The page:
TOW #5: Copy Cat

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Now that the internet is available to so many people all around the world, content is much more readily available to be taken without permission. What does this mean? Anything you write, your photographs, your designs, etc., could be “stolen” off your website and claimed as someone else’s. What do you do in this kind of situation?

As a photographer, this is something to be keenly aware of and be sure to do everything possible to protect your photographs. I can imagine stumbling upon a website of someone who is using one of my photo’s and claiming it as theirs. How do you handle something like this in the most loving and respectful way possible, yet also protect your rights?

This kind of thing happens every day, unfortunately. I think the best approach possible would be to contact the person privately and let them know they need to remove it. It very well could have been done on accident as there are many users of the internet who are not educated in the laws of copyright and “netiquette.” Handling the matter privately by e-mailing the person’s direct e-mail would be the best way to contact them. Even though they are wrong, you don’t need to make a big deal by posting threatening comments on their website or blog. yIf this approach doesn’t work and the content has still not been removed, you should contact the organization that this person works for, if applicable.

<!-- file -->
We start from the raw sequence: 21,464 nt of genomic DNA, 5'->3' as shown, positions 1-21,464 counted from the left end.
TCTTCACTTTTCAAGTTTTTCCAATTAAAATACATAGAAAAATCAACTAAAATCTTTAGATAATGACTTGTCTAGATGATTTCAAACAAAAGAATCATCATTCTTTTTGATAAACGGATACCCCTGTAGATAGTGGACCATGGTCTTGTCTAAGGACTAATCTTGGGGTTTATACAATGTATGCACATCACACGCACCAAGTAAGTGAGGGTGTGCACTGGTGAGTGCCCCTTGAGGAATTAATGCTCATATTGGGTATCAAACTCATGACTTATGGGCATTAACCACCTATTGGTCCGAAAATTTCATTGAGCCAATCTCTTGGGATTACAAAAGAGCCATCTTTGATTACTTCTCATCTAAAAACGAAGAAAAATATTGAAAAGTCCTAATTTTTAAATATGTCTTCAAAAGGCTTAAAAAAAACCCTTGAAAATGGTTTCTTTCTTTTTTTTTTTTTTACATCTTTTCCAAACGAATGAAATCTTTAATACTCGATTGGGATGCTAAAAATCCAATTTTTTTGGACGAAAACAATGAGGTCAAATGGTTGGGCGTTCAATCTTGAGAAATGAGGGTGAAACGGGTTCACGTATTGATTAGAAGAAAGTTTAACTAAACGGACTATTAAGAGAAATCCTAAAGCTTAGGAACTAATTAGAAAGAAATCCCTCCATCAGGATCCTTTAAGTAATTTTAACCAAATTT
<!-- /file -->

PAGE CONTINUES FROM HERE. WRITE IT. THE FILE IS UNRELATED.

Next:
The last resort would be too include the law, but sometimes this step is necessary. A lawsuit could be filed and the person responsible would be sued or face a fine. I think this should definitely be reserved for only if the person responsible isn’t complying, because then it comes to being downright negligent. The majority of the time though, I think most people will be sensitive to the issue and remove the content.

It’s downright plagiarism, and just like we shouldn’t do this in school, the internet isn’t any place for it either. So be sure to always give credit where credit is due and never take or copy anyone else’s work without their permission.

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2 responses »

  1. I definitely agree Sera. Confrontation is a tough thing to do, especially when you do not know how the person will respond. If I stumbled upon a website and saw my photo or writing being used, I would take your approach and confront them privately. Going to the authorities would be the next step if they did not respond to my request to remove it. I enjoyed reading this post, you gave some good advice!

    Thank you for sharing,

    Molly

  2. Pingback: Blog Comments- Peer « good golly miss molly.

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